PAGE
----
J. Edward Ketz (2008), who is an accounting professor, has agreed with the boards that if faithful representation includes the concept of substance over form, it would be redundant. Even though he has agreed with that, but he would still prefer to include substance over form as a component of representational faithfulness.
According to FASB (2010:QC13), a complete depiction of an economic phenomenon includes all information which is necessary for faithful representation. J. Edward Ketz (2008) has agreed with the boards, but he also mentioned the problem of oversimplifying accounting for complex accounting transactions may cause the accounting becomes incomplete and thus no longer faithful representation, so he suggested the boards to concern about the complexity.
FASB (2006:QC37) states that sometimes comparability has been confused with uniformity and an overemphasis on uniformity may reduce comparability. However, J. Edward Ketz (2008) claims that an underemphasis on uniformity may also produce a less comparable financial reports, such as lease accounting. So, the boards should prove for their claims about the overemphasis on uniformity.
According to FASB (2010:BC3.40), the users are assumed to have reasonable financial knowledge for financial information to be understandable. However, J. Edward Ketz (2008) suggested FASB to add in that "the ability to read a financial report does not imply a superficial understanding about the financial condition of the business enterprise" because the users may analyse a firm's condition wrongly as if he or she does not make enough analytical adjustments. So, to understand the financial reporting, the users have to be an expert in accounting and finance.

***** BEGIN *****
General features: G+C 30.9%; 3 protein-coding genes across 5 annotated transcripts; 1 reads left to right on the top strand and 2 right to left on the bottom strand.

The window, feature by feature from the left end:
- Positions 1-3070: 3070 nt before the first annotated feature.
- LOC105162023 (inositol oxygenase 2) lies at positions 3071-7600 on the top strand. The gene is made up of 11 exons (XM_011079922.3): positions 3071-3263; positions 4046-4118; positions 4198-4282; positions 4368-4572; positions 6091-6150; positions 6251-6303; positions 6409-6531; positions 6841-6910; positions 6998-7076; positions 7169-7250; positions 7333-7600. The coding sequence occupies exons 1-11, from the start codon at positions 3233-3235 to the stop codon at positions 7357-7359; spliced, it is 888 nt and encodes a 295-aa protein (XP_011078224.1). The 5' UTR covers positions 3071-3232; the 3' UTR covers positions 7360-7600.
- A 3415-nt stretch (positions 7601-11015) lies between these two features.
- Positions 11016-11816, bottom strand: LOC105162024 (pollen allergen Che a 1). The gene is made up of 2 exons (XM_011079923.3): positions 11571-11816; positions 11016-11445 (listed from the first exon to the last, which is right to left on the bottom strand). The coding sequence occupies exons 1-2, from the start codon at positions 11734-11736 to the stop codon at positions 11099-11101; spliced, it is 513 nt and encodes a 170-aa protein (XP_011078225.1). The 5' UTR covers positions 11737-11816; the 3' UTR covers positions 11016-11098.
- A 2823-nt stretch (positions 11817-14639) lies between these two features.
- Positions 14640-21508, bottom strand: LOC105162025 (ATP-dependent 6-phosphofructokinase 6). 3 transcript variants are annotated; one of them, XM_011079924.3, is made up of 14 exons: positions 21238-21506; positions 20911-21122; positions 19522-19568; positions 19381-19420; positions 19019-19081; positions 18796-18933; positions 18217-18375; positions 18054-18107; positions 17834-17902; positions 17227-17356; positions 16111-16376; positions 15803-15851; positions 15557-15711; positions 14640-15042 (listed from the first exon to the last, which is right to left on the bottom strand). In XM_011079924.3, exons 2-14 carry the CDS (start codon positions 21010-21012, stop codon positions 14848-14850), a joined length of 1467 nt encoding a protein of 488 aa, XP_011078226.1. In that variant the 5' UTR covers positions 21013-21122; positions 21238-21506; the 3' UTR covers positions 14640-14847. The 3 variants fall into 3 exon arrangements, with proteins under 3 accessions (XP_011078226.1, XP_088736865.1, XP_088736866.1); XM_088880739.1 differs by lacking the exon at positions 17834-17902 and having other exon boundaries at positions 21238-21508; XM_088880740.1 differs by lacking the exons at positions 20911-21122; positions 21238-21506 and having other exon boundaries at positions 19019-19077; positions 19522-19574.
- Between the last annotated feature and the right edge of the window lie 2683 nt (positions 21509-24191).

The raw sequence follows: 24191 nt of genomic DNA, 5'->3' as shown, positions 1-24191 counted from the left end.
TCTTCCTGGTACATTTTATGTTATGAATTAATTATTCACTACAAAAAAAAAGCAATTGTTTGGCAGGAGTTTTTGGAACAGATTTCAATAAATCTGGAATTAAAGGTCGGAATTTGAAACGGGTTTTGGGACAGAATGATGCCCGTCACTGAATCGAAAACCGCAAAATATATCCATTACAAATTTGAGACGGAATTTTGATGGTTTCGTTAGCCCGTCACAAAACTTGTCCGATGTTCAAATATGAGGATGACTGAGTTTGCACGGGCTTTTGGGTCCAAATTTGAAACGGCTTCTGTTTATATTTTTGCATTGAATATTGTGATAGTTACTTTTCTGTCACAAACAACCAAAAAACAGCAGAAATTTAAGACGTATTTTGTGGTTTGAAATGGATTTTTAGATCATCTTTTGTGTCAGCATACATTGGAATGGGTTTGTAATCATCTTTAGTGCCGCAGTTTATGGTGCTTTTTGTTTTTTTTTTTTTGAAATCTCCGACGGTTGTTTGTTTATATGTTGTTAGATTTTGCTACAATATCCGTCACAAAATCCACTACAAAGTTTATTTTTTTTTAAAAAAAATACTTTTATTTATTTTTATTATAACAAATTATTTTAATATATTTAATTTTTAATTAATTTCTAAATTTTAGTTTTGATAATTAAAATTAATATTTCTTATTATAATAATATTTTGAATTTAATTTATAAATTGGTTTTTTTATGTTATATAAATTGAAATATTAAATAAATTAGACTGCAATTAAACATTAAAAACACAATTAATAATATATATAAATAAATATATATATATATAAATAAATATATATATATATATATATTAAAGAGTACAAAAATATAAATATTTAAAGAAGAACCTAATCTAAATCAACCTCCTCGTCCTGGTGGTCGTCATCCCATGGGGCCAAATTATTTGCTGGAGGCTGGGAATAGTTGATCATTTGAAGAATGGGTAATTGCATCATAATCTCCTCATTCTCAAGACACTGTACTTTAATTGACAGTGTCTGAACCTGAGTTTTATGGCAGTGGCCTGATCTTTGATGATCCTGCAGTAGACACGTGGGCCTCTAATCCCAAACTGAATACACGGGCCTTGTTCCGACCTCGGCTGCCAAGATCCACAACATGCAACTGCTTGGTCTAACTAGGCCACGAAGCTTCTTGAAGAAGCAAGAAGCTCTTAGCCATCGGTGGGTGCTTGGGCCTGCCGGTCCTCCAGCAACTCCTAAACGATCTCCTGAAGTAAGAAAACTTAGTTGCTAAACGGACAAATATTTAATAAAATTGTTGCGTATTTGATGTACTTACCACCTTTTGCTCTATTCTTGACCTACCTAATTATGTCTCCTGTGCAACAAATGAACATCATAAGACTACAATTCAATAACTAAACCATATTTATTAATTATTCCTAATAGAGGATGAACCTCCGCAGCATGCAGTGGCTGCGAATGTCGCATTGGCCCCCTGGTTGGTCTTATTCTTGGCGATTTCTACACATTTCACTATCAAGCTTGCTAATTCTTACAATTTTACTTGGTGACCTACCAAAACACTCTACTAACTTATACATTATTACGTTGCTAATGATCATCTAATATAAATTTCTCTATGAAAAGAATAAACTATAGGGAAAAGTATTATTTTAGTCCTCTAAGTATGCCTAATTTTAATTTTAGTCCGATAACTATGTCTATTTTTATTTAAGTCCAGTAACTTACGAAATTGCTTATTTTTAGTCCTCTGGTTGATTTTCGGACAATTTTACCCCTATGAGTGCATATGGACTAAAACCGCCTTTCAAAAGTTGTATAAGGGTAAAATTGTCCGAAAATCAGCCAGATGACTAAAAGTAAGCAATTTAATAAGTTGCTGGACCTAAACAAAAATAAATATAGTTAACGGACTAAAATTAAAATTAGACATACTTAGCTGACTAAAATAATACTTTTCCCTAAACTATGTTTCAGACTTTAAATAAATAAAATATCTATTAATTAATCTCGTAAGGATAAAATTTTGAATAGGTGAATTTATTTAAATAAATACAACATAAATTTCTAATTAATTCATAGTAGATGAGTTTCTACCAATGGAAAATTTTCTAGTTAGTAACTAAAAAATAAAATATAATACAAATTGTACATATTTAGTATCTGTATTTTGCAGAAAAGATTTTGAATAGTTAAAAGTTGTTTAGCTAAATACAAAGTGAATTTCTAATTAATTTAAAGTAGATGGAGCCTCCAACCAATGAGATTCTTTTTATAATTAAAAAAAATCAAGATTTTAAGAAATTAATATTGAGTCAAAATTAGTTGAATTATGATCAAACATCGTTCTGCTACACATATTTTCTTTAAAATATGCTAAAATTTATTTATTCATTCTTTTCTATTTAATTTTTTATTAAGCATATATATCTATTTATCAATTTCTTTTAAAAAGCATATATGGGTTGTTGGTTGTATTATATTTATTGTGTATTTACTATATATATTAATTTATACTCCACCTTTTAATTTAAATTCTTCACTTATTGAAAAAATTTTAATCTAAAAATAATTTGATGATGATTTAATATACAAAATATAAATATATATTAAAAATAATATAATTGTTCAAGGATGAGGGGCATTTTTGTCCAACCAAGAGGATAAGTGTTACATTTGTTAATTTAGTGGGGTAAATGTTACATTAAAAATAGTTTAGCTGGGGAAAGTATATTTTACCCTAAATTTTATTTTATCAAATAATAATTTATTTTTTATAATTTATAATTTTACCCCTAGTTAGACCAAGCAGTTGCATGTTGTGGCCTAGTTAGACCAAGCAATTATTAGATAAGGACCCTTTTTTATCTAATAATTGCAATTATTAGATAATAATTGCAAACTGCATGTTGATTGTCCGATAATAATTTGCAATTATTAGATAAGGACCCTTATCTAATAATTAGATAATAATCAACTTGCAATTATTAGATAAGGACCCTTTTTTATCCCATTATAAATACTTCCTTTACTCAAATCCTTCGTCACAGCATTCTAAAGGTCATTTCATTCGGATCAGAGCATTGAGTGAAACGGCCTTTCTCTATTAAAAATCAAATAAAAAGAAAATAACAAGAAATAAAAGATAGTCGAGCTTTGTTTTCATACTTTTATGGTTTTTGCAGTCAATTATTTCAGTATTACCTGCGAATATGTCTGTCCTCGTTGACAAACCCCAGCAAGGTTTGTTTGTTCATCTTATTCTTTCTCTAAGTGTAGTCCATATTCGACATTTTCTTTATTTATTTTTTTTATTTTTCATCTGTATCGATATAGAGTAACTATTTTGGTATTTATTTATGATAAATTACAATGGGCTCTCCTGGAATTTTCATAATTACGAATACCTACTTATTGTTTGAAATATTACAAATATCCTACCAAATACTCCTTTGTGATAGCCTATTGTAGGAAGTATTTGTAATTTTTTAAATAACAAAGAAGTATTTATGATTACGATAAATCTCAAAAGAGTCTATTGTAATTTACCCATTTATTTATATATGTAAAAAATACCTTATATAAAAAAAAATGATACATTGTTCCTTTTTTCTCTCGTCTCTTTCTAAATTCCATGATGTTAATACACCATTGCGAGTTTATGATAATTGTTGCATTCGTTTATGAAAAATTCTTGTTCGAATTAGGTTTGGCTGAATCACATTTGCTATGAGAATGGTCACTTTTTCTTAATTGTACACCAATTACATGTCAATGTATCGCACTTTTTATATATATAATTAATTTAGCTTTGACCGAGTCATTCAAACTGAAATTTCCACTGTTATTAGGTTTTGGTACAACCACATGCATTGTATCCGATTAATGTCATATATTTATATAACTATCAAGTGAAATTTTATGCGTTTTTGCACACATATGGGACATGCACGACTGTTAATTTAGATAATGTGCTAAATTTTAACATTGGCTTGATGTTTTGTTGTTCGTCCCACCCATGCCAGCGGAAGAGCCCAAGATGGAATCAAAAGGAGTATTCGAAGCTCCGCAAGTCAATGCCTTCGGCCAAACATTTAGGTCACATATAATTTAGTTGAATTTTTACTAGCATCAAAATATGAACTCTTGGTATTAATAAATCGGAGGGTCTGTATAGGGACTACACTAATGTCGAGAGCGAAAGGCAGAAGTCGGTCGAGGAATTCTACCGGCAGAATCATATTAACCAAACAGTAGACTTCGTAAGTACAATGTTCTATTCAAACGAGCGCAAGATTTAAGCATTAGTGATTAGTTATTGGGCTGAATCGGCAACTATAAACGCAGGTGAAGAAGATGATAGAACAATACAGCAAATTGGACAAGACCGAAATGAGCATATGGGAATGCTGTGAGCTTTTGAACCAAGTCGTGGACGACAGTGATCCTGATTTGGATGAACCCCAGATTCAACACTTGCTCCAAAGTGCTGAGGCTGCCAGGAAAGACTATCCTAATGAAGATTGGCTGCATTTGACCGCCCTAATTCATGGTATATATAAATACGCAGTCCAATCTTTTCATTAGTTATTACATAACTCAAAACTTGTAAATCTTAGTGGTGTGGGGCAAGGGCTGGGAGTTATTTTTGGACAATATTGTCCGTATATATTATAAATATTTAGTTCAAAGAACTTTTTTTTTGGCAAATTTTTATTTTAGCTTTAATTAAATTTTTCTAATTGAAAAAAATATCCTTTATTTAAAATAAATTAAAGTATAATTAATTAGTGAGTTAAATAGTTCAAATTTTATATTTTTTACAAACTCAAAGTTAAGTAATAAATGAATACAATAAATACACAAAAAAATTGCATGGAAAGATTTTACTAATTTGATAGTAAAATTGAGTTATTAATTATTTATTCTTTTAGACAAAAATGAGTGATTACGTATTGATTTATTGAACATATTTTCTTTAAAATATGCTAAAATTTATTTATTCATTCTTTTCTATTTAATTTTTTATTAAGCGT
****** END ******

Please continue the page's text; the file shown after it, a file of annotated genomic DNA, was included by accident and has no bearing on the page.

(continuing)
Both FASB and IASB have taken all the respond from the commentators into consideration and came out with the new joint CF. However, the conceptual framework still can be improved further.
SFAC2 has a hierarchy of accounting qualities to make decision with useful information. In the hierarchy, relevance and reliability are included as the primary decision-specific qualities, others as the components of these, and comparability including consistency as the secondary qualities. On the other hand, SFAC8 includes relevance and faithful representation as the fundamental qualitative characteristics, and comparability, verifiability, timeliness, and understandability as the enhancing qualities.
To conclude, the new hierarchy of accounting qualities in SFAC8 has significant improvement over the previous hierarchy of accounting qualities in SFAC2.